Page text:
A few days ago, a 28-year-old addict stabbed his aunt to death a few blocks away from Dr. Michael Frost's addiction treatment practice in the small town of Conshohocken, Pennsylvania. Dr. Frost, a board-certified addiction medicine specialist and president of the clinic, says the murder shows how badly painkillers and heroin addiction have effected his small town.
"Conshohocken has never been a violent place, but we have been hit incredibly hard by the opioid addiction epidemic," says Dr. Frost.
Dr. Frost says the problems in Conshohocken are not unique; 91 Americans die every day from opioid overdoses of either legal prescription opioid painkillers or heroin, according to the most recent statistics from the Center for Disease Control.
But Dr. Frost is using a new tool against addiction which he says is yielding promising results with some of his patients. Probuphine, developed by venture-backed Braeburn Pharmaceuticals, is an implantable version of buprenorphine, the opioid addiction treatment drug. Dr. Frost, who was the principal investigator during a clinical trial with Probuphine, is treating up to 20 patients with the six-month implant.
Probuphine, which is implanted under a patient's skin during a quick procedure, was recently approved by the U.S. Food and Drug Association and has recently hit the market. Eighty-five insurance companies, including Aetna and Cigna have agreed to cover the medication and 2,500 doctors are now trained on how to insert and remove the implant.
Buprenorphine, the active chemical in Probuphine, was approved by the FDA in 2002 as a tablet or film used to help opioid addicts manage their addiction and stop abusing drugs. It partially fills opioid receptors in the brain to help addicts avoid experiencing withdrawal symptoms and prevent cravings to use.
To avoid withdrawal or relapse, patients need to take buprenorphine everyday, which poses certain risks, says Dr. Frost. Some addicts choose not to take their pills and sell them instead for their drug of choice. But the Probuphine implant helps to stem those risks.
"With an implant, patients cannot skip a dose and relapse," says Dr. Frost. "It has taken time to develop, but Braeburn is leading a movement towards new technology that no longer relies on a patient to remember to take medicine everyday."
Behshad Sheldon, the CEO of Braeburn, says clinical trials have found that patients who used the Probuphine six-month implant were 85.7 percent more likely to refrain from opioid use compared to 71.9 percent of patients who took buprenorphine tablets or film under the tongue everyday. Patients using the implant were also found to have a 24 percent reduction in fatal overdoses and an 80 percent reduction in going to rehab.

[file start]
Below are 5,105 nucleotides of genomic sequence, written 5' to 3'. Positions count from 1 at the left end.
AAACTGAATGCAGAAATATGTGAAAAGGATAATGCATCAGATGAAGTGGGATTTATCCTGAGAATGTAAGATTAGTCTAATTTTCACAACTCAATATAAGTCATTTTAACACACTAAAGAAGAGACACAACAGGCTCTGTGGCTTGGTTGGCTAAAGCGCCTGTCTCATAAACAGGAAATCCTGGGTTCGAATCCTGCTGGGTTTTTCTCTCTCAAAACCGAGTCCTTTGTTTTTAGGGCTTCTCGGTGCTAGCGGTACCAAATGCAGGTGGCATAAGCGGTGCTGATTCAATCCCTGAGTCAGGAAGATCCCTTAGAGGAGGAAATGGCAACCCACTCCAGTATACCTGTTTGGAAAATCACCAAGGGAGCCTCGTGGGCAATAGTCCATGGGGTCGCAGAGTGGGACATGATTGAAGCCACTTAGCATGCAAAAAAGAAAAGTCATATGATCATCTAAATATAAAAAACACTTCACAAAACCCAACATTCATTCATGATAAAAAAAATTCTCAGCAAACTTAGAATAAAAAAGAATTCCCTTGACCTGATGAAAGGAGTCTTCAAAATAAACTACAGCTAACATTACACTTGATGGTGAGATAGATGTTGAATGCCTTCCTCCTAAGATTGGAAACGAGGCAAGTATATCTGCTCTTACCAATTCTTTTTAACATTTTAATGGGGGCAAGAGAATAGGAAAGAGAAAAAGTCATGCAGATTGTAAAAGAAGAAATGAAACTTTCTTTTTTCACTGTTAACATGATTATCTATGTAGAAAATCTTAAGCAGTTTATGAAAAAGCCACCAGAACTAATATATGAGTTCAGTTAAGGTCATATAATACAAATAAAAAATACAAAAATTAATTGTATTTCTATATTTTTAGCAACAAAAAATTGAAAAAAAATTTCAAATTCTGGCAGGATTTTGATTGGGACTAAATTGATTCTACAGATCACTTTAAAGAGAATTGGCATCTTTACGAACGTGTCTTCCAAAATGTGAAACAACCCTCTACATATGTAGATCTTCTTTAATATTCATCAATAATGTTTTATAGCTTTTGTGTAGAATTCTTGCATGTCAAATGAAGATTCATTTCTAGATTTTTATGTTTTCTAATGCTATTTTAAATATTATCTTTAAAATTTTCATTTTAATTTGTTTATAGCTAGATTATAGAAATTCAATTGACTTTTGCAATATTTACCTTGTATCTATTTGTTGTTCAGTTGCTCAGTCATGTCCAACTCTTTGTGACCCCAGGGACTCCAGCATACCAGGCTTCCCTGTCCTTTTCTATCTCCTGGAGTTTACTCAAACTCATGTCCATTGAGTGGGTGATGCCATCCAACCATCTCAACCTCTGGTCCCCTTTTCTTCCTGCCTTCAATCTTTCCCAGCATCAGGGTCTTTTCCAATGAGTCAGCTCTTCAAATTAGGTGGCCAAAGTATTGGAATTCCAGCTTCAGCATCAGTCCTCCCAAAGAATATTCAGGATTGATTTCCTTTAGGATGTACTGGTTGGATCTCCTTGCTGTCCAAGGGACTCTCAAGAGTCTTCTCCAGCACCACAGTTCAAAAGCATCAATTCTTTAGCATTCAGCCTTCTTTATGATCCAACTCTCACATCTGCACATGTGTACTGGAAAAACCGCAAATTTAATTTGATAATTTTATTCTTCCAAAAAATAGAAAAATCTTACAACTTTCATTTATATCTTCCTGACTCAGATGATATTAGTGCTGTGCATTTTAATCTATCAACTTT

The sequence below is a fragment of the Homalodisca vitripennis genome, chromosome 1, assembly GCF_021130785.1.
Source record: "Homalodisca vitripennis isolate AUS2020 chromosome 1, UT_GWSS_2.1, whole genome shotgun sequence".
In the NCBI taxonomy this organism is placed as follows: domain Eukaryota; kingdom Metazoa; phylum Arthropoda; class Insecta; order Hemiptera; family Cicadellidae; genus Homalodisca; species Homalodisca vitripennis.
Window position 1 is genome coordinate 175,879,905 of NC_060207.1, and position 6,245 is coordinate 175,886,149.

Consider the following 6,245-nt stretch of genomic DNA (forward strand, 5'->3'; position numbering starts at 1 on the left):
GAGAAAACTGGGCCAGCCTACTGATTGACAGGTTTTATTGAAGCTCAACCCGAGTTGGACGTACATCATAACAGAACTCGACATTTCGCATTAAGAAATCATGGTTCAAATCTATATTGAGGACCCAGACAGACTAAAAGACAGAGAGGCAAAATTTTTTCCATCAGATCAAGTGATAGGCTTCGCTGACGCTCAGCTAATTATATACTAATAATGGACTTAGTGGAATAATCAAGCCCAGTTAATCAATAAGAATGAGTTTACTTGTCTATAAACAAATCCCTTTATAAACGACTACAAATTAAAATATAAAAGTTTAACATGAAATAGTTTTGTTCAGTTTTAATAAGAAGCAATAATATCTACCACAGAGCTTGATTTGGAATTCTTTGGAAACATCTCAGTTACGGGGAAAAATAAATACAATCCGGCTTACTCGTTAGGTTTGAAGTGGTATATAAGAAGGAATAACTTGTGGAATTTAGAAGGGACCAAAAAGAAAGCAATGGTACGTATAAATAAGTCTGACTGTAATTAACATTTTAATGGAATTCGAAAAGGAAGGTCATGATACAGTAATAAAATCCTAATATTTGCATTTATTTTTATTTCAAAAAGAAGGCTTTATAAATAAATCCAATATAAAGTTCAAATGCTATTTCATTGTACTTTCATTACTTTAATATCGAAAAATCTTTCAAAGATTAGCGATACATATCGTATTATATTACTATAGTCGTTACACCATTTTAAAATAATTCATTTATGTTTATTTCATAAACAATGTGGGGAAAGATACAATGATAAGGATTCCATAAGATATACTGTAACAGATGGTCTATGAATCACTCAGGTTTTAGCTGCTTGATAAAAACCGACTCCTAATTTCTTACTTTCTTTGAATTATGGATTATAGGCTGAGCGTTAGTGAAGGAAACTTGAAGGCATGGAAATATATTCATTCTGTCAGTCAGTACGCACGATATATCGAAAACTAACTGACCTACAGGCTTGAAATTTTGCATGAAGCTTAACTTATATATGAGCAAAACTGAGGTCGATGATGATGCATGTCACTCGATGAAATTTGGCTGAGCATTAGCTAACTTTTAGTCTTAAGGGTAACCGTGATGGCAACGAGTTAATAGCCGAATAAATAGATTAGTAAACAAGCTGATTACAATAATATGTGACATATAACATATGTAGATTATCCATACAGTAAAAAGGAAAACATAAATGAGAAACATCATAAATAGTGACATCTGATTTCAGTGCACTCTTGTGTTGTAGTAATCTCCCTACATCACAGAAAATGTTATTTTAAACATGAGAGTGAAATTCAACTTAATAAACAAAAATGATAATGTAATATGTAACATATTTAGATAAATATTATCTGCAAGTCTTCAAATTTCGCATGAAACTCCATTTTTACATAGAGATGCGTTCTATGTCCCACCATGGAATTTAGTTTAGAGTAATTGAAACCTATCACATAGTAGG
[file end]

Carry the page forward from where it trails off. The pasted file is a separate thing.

Backed by Apple Tree Partners, Braeburn has raised $187 million in funding. Braeburn licensed the implant technology from Titan Pharmaceuticals.
Sheldon says she believes the addiction medicine industry has suffered for years by stagnation and a lack of innovative new technologies thanks to the stigma against addicts. She says the addiction treatment space has been dominated by the belief that addiction is a moral spiritual failing, but a shift has taken place as opioid addiction has hit each demographic--from politicians to athletes to rich and poor, Sheldon says.
"The time to be moralistic is over, addiction is a chronic disease," says Sheldon. "Like any other chronic disease, addiction requires medicine to manage and needs to be part of treatment in order to be effective."
Sheldon says deaths from opioid overdoses are now the number-one killer of Americans in terms of accidental death; the stigma around addiction needs to take a back seat to treating addiction as a serious medical condition.
"In two years, I have gone to two funerals for people in my life who died from opioid overdoses," says Sheldon. "The consequences are too severe to not start taking innovation in addiction medicine seriously. We have a medicine that helps people manage addiction, just like insulin helps people manage diabetes."
As the opioid addiction epidemic, fueled by legal prescription drugs, has created 2.5 million addicts across the country, according to the CDC, Sheldon says Probuphine can help millions of people.